A portable toilet will be installed for the summer season in the small parking area on the town dock off Bridge Street by May 15, Councilwoman Chris Lewis reported at Tuesday’s Town Board work session.
Jack Kiffer, owner of the Dory, has been pushing for years to see a public toilet provided in the area. He and other businesspeople have said they’ve had to turn away many visitors in the summer looking to use their bathrooms.
Mr Kiffer is finally going to get his wish, according to Ms. Lewis’s announcement. She said the town will contract with a portable toilet provider to place one along the side of the small parking lot, which will mean one less parking space will be available there.
Highway Superintendent Jay Card will oversee the installation. The provider will pump out the toilet once or twice a week, as needed, Ms. Lewis said.
“The whole idea is a trial,” Ms. Lewis said. “This may not be the solution,” she later added. “I hope it works.”
Also at Tuesday’s work session, Town Attorney Laury Dowd presented highlights of her most recent annual report to the state DEC on the town’s compliance with so-called “MS4” regulations (Municipal Separate Storm Sewer Systems). The rules require the town to take steps to reduce runoff into surface waters and to report its progress to the state. Her report, which is a filled-out state form, can be inspected on the town’s website and in print at the town clerk’s office, she said.
Town initiatives, Ms. Dowd reported, included sponsoring an environmental fair last June, adding construction site stormwater control rules to the town code, accepting “clean-up waste” at the town Recycling Center and holding a monthly STOP program at the center for residents to dispose of toxic pollutants. All contractors have been alerted to the new stormwater control rules for construction sites and building inspectors have been trained to interpret and enforce them.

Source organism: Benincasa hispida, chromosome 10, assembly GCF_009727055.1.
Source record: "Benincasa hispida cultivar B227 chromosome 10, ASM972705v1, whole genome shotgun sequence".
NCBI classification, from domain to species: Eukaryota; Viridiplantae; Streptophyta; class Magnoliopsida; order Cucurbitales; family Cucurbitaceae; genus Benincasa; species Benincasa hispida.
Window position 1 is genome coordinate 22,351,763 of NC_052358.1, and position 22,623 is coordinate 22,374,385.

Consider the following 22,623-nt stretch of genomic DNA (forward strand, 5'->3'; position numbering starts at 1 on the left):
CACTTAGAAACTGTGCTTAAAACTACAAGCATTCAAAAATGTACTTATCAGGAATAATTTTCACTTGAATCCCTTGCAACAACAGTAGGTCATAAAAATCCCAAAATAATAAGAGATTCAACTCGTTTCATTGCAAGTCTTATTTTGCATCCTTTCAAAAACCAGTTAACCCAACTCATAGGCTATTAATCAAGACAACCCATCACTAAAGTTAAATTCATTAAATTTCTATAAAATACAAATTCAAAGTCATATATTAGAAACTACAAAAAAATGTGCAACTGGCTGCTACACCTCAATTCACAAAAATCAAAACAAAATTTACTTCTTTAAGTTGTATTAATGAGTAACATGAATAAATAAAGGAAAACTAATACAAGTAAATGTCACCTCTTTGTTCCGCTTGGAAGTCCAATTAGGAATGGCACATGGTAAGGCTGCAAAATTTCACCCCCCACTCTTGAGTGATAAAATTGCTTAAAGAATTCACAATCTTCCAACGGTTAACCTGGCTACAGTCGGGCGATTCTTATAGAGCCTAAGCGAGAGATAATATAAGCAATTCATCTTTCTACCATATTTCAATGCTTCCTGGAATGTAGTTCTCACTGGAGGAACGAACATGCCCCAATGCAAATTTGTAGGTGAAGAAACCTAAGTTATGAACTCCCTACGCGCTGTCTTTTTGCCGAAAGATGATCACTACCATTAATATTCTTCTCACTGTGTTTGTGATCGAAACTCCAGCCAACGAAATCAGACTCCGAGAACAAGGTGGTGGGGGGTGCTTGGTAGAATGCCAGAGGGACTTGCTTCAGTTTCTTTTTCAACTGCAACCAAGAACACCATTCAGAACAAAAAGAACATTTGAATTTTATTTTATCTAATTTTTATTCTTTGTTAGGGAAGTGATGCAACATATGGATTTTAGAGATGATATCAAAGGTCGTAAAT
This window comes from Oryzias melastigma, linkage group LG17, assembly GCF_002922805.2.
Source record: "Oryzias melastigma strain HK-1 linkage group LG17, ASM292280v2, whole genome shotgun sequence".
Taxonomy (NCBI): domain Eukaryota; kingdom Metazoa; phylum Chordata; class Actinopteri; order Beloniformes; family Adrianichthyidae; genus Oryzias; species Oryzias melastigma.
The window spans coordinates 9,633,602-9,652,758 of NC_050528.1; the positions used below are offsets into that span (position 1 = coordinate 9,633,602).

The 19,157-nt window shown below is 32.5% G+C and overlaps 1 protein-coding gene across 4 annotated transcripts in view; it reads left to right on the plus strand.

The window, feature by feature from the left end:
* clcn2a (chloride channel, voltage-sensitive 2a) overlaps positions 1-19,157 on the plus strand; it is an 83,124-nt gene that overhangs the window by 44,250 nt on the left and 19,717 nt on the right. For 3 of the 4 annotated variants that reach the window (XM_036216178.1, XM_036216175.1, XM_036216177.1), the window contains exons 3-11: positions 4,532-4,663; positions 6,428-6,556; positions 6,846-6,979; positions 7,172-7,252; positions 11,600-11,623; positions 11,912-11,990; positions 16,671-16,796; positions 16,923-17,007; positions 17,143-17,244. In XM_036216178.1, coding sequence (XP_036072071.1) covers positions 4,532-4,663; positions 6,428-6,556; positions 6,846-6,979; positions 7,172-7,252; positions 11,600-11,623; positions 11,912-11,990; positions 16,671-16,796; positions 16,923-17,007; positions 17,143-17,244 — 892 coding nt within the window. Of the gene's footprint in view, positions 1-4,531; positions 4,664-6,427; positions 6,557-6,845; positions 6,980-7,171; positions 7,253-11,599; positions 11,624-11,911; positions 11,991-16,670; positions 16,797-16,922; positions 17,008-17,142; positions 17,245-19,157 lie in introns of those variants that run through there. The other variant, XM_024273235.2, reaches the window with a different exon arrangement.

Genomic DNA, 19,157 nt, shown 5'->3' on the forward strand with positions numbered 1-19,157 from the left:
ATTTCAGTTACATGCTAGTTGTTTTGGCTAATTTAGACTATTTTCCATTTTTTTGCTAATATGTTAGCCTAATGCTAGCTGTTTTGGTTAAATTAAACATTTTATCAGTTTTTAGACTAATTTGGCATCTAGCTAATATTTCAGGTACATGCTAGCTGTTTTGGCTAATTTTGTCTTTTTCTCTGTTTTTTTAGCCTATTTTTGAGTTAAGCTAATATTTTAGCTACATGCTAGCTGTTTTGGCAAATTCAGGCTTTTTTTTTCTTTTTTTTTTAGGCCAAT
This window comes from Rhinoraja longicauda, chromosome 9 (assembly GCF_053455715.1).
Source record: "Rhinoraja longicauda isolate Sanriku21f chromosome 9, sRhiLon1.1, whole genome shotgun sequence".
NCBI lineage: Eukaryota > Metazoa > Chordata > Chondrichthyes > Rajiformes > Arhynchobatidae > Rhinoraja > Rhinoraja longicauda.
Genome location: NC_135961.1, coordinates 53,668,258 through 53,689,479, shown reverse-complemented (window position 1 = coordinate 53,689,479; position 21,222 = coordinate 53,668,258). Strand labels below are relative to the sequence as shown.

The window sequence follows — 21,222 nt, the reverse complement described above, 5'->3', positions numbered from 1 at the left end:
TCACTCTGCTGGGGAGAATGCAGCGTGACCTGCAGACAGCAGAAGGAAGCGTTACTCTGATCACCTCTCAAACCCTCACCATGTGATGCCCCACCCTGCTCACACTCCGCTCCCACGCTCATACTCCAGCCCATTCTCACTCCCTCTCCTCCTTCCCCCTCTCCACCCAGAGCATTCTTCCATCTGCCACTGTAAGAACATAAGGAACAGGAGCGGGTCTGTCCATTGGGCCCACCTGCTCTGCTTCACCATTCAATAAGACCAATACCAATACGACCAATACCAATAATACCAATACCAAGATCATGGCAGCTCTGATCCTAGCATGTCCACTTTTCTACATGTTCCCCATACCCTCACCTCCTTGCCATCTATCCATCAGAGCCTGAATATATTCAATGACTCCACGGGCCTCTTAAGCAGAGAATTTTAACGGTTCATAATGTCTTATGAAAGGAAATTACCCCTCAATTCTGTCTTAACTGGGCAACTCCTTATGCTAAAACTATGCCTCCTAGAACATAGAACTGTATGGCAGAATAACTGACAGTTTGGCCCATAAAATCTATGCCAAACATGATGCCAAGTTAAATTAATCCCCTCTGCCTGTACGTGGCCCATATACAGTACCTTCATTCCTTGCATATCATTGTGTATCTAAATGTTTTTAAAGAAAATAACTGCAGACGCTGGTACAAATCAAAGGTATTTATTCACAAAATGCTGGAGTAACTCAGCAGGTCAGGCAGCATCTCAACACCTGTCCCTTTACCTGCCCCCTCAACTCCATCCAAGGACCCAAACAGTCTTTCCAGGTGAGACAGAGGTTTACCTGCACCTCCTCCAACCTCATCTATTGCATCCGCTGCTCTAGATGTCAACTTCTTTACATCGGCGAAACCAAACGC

The town is developing a storm sewer map, she reported, that will include all its storm drains, public and private drainage systems and eventually outfalls at bays and creeks. Also, a Dering Harbor Watershed Study is in the works in order to “retrofit current stormwater mechanisms.”
“Good housekeeping” goals listed for the Highway Department in 2012 include regularly raking the beach to keep it clean; regular maintenance of drainage filters at town parking lots; not using pesticides or fertilizers; pet waste collection bags and signs urging their use have been installed at the beaches; and dogs are prohibited on the beach from May to September.
Among other topics on Tuesday, the Town Board:
• Reviewed Rich Hogan’s American Direct LLC application to build a house with more than 6,000 square feet of habitable space at Wards Point in Shorewood (see page 1 story).
• Reviewed the stewardship plan for the town’s open space preserve at Dickerson Creek. It calls for keeping the southeast corner of the parcel cleared of brush.
• Considered locations where kayakers can enter the water and where five “Peconic Blueway Paddling Trail” signs can be posted by the Group for the East End working in conjunction with the Peconic Estuary Program.
• Heard Councilman Ed Brown explain a resolution adopted on Friday, at the board’s regular meeting, to appoint Jennifer Zacha, a part-time clerk at the Police Department, to an additional part-time clerk’s job at the Highway Department, making her a full-time town employee. He said there was no additional cost to the town above its budgeted salary totals because the highway department would not be hiring a part-time laborer as expected so the hours “were a wash.” The decision will cost the town another employee benefit package. He said it had become clear that the Highway Department needed additional support.
• Reviewed the Waterways Management Advisory Council’s plan to designate the limits of a town mooring field in the northwest corner of West Neck Bay.